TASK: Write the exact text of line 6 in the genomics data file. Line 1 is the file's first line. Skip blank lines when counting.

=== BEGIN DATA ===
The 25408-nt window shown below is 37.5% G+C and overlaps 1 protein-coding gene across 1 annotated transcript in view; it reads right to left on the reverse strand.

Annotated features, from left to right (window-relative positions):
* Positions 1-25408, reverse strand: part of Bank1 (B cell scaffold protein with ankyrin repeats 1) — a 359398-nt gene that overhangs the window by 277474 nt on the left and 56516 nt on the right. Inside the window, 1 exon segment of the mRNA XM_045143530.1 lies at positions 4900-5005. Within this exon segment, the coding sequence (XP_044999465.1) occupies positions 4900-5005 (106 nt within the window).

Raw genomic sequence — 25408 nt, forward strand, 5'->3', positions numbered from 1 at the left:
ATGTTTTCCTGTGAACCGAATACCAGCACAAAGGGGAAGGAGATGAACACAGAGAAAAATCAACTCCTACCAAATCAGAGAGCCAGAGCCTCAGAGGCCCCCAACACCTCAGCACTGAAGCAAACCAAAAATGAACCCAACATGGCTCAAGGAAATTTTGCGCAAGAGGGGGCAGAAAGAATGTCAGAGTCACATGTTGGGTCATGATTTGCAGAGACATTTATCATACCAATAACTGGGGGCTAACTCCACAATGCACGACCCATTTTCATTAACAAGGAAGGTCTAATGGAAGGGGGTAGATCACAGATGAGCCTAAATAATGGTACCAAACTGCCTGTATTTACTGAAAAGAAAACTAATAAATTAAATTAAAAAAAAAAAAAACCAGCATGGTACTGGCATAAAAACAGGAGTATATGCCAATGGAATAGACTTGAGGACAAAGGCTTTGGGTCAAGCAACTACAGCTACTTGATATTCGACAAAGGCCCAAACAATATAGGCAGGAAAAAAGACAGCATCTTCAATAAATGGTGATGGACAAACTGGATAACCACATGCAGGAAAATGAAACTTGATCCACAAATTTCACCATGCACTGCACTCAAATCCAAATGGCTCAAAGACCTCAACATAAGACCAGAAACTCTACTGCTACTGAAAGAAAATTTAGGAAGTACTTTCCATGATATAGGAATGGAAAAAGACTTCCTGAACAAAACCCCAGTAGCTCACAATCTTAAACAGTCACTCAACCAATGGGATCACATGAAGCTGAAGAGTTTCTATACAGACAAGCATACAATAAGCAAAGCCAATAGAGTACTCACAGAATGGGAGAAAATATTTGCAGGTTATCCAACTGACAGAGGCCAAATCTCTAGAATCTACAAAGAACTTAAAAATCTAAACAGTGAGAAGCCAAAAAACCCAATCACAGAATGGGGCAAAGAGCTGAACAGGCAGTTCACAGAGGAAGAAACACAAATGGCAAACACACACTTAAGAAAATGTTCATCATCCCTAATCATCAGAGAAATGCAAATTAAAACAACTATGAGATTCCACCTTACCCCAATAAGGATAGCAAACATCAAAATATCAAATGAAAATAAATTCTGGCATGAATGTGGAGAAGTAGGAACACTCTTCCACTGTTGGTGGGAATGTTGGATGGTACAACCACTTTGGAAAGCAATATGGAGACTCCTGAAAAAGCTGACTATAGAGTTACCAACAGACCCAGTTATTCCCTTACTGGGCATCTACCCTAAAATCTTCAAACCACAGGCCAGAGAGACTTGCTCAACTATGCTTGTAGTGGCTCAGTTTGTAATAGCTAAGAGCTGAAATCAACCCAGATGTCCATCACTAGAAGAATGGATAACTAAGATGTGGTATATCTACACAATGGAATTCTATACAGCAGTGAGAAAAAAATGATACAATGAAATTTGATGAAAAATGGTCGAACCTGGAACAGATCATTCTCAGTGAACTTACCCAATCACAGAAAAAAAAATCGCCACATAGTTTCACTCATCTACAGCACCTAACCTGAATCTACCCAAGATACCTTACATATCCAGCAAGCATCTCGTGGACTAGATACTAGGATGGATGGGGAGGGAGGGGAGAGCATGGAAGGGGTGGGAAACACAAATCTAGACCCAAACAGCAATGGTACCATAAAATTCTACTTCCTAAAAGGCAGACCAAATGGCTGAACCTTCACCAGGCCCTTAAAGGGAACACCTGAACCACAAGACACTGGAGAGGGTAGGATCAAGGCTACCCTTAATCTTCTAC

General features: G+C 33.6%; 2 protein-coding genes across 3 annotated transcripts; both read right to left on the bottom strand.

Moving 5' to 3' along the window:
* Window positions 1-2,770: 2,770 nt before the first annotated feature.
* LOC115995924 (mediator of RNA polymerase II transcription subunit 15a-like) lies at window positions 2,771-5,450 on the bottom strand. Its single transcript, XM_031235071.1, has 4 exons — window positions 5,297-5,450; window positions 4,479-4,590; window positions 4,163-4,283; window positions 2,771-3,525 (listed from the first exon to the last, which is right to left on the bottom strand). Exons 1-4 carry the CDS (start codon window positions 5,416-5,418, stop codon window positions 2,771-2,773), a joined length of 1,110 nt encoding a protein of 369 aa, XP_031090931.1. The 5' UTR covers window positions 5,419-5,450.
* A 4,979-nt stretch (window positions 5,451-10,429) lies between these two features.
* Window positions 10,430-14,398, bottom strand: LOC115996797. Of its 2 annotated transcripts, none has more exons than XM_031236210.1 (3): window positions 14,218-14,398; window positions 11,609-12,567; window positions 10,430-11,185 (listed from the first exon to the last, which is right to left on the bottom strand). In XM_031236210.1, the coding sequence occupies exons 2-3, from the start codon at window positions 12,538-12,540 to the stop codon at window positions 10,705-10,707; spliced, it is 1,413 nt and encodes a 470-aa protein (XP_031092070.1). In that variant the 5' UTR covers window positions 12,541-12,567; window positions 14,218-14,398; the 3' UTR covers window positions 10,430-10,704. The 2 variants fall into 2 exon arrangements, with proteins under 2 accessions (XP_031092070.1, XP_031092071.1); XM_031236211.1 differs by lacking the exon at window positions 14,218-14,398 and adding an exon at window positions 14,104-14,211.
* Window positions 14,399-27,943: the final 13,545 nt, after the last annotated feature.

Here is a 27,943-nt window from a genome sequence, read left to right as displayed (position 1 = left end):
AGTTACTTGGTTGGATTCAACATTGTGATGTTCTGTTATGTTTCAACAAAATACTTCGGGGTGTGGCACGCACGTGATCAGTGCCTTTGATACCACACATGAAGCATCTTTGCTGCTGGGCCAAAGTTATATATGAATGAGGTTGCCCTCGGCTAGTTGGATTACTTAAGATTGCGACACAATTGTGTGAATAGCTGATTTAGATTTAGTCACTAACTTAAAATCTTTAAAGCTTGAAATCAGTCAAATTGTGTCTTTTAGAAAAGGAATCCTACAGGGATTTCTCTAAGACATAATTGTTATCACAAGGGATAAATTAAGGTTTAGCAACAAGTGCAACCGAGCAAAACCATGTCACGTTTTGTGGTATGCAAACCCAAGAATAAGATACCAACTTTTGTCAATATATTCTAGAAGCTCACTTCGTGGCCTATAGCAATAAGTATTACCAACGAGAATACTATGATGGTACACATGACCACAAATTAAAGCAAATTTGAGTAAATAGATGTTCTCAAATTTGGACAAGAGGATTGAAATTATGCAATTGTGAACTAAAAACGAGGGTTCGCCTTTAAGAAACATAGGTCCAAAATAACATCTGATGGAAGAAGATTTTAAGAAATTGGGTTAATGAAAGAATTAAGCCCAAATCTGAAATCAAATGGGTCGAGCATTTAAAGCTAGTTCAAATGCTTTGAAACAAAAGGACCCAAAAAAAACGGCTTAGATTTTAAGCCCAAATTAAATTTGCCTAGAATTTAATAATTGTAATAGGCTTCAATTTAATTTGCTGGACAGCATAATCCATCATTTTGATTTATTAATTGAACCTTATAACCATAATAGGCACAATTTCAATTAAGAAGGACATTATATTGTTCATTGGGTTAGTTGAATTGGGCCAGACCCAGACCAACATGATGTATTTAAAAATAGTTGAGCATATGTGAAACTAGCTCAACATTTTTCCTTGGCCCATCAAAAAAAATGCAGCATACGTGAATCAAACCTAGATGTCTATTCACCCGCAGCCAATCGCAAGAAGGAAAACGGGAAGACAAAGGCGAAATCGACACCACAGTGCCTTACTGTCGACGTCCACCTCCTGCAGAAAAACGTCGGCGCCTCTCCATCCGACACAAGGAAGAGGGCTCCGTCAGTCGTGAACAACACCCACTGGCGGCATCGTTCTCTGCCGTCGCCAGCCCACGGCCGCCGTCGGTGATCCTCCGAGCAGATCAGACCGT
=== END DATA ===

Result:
General features: G+C 33.6%; 2 protein-coding genes across 3 annotated transcripts; both read right to left on the bottom strand.